The G6 is bigger than the US, and the world is bigger than the G7 - ŞAHAP KAVCIOĞLU

The G6 is bigger than the US, and the world is bigger than the G7

The seven countries with the world’s largest economies (the U.S., Germany, Japan, U.K., France, Italy and Canada) met at the 44th G7 Leaders' Summit held this year which was hosted by Canada. Before the summit, it was expected that the subject of the trade wars would be brought forward again and that protectionist economic policies, especially the additional customs tariffs imposed on metals, sanctions on Iran and climate change would be discussed.

But the tension between Canadian Prime Minister Justin Trudeau and U.S. President Donald Trump left its mark on the summit.

The main reason for the tension was the additional customs tariffs imposed on steel (25 percent) and aluminum (10 percent) on products imported from China, the European Union (EU), Turkey, Brazil, Canada and Mexico which was enforced by the United States, triggering trade wars.

Moreover, after Canadian Prime Minister Justin Trudeau criticized the U.S. for imposing tariffs on steel and aluminum, Trump announced that U.S. would not endorse the G7 statement.

Additionally, in the light of the information leaked out of the meeting, in addition to the tariffs, there were interesting dialogues between Trump and the leaders of other G6 countries, especially on terror and immigration issues.

If you interpret the joint press statement made at the end of the meeting, you would tend to think that the World Trade Organization (WTO) has a view on international trade that supports trade based on rules and opposes protectionism, acting as if there is no problem. However, the situation is not like this at all as past events have already proven.

Because, above all, the approach of Trump regarding these matters is known by all in no uncertain terms. In particular, the U.S. withdrawal from the Trans-Pacific Agreement (TPP), the Paris Climate Agreement and the Nuclear Deal with Iran (JCPOA), the renegotiation of NAFTA, suspension of Transatlantic Trade and Investment Partnership (TTIP) and the decision to recognize Jerusalem as the capital of Israel caused a profound rift between the U.S. and the G6 countries. All these had an impact on the course of G7 meeting, and the dispute between U.S. President Donald Trump and Canadian Prime Minister Justin Trudeau made matters even worse.

Trump’s stance on these matters has drawn a reaction from everybody, especially his Western allies. So much so that French President Emmanuel Macron even said, “Maybe the American president doesn’t care about being isolated today, but we don’t mind being six, if need be.”

These and similar reactions, which are the results of the U.S. attitude toward all international institutions recently, the cancellation of the bilateral agreements or the suspension of agreements, are also detracting the U.S. from its claim of being a world leader.

Due to the followed policy, the tension between the countries that constitute a significant part of the world economy, such as the U.S., the EU and China, is increasing and serious problems are arising for global trade and growth.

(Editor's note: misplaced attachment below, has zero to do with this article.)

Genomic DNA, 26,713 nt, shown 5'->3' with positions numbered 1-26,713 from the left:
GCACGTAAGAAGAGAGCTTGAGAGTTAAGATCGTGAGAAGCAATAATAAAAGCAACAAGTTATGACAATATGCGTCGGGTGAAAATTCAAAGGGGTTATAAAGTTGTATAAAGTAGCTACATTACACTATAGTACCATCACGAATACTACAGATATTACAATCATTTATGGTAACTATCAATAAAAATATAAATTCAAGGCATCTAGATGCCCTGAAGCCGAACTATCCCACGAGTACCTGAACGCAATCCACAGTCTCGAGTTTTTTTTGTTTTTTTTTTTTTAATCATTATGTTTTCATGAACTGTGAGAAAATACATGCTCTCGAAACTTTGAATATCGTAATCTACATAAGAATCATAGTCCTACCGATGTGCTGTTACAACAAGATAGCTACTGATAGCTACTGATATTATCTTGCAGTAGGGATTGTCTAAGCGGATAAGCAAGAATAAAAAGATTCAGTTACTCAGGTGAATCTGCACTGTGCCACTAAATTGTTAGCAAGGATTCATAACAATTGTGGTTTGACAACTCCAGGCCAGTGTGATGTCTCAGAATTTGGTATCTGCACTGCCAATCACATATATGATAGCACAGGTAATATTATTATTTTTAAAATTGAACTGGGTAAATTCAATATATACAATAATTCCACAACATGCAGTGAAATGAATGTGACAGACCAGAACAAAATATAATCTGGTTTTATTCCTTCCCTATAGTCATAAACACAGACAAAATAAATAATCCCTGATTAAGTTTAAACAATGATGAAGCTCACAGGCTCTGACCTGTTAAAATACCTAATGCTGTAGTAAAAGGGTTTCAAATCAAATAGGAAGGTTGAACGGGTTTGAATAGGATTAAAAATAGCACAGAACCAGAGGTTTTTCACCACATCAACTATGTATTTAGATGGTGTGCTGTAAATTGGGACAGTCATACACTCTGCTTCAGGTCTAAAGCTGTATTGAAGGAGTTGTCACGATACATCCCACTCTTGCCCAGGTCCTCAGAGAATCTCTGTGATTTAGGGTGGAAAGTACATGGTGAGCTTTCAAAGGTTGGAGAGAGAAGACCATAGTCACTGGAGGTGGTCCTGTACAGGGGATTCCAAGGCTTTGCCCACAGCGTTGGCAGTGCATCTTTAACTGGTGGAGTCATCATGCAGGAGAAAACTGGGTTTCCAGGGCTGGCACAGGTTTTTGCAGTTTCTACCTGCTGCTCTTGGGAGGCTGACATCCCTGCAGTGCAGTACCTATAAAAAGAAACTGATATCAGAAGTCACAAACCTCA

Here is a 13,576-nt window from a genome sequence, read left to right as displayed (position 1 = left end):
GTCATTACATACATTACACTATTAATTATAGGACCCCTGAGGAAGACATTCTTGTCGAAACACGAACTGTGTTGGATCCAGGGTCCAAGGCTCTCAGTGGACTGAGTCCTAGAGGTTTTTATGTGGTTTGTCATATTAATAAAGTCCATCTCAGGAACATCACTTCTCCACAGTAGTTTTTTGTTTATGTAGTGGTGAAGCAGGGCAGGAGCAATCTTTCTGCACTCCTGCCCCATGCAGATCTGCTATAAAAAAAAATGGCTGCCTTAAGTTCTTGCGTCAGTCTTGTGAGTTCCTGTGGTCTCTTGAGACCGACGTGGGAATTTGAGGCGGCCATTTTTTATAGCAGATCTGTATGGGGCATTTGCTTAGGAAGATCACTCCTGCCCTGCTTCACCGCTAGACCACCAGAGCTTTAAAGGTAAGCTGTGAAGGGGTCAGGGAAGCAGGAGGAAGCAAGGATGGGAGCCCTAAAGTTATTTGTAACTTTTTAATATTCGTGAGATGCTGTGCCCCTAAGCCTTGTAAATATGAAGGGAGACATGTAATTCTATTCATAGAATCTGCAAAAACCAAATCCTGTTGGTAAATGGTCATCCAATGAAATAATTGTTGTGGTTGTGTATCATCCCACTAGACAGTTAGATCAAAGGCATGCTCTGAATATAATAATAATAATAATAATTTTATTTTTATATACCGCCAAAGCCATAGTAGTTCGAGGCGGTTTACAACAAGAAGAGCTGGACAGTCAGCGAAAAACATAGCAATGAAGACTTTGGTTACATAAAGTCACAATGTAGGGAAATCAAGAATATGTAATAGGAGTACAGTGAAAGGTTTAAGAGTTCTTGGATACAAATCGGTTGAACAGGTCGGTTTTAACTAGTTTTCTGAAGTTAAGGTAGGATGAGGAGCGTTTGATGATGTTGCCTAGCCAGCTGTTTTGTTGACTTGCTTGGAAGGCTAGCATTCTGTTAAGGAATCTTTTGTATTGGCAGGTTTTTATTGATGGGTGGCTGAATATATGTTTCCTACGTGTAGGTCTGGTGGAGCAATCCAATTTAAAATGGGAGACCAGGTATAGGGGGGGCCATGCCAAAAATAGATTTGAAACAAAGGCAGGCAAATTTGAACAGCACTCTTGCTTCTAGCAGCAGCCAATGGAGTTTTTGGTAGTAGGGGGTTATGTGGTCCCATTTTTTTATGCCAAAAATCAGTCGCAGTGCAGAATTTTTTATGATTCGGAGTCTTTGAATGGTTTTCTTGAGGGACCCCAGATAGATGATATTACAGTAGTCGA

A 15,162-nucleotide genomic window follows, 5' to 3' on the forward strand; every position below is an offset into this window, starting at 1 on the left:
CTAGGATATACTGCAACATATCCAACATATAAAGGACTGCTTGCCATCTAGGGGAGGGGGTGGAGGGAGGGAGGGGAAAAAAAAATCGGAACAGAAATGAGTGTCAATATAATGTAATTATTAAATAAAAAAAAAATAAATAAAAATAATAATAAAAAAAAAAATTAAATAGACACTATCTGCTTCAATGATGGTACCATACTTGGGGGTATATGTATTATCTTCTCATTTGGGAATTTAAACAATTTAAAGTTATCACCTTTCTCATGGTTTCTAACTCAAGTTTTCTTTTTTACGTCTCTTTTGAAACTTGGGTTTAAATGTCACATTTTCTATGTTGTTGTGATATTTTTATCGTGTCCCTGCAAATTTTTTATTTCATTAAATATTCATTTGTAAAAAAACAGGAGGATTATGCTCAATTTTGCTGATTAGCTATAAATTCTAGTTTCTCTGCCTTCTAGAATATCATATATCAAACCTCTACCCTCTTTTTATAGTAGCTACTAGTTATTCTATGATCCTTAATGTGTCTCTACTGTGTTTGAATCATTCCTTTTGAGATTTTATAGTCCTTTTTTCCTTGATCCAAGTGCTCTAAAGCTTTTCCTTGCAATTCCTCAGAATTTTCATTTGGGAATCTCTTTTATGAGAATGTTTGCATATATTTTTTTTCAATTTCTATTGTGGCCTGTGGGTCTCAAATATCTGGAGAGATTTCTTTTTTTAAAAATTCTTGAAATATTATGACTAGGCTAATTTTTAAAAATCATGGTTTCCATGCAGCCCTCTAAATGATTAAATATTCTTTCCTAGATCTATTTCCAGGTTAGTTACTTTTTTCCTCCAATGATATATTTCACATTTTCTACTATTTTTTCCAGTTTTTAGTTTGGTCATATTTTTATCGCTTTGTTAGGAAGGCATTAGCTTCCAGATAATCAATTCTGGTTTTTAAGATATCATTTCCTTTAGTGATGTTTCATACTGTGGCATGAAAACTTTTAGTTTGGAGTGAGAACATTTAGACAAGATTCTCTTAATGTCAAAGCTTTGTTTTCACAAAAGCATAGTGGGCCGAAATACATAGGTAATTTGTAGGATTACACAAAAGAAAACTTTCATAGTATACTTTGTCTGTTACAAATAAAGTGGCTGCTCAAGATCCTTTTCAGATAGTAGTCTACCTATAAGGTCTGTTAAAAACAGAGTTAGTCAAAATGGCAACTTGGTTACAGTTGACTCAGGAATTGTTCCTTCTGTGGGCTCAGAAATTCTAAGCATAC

For instance, the fact that the tendency to protectionism in international trade is increasing causes suppression of risk appetite in the markets due to the uncertainty involved thereof. Once again, the rising trade tension due to additional customs tariffs targeting many countries by the U.S. negatively affects long-term cross-border investments of worldwide companies.

We immediately notice that the first impacts of the commercial tension precipitated by the U.S. can be observed in the UN’s Global Investment Report for 2017. According to this report, the amount of direct investment in the world has decreased by 23 percent compared to the previous year due to the increasing protectionism trend.

It is basically for this reason that it is of crucial importance for countries to resolve their trade disputes by constructive action and to follow the rulings of the World Trade Organization.

If we were to analyze the policy followed by Turkey in this regard, Economy Minister Nihat Zeybekçi stated that some measures were taken against the U.S. decision of additional customs tariffs on iron, steel and aluminum. It was expressed that the biggest businesses in America created unfair competition by receiving a high level of support and subsidies from the state and therefore efforts were being made for anti-dumping investigations against these companies.

Some restrictions were imposed for products such as soybeans, cotton, almonds, walnuts and paddy imported from the U.S., and thus we are obliged to adopt a manner similar to the one adopted against our products.

In connection therewith, it is also reported that a letter of intention was sent to the World Trade Organization regarding this issue, and announced that additional tariffs would be imposed on U.S. imports unless the tariffs on steel and aluminum imposed by the U.S. are not retracted by June 21.

However, there is a troublesome situation for us and that is the fact that the most of the products on which the additional tariffs abovementioned to be imposed are needed for production input. This causes both an increase in prices in the domestic market and the loss of competitive power in the export market due to the increasing costs.

Turkey is at the top of the list of countries to be severely affected during this period, particularly being a country in uttermost need of direct foreign investment. Nevertheless, it will remain strong thanks to investments, exports, agriculture, industry, technology and any other industry imaginable, and it will proceed on its way as a stronger actor in the global economy after the June 24 elections. Our country has the power and the potential to do it.

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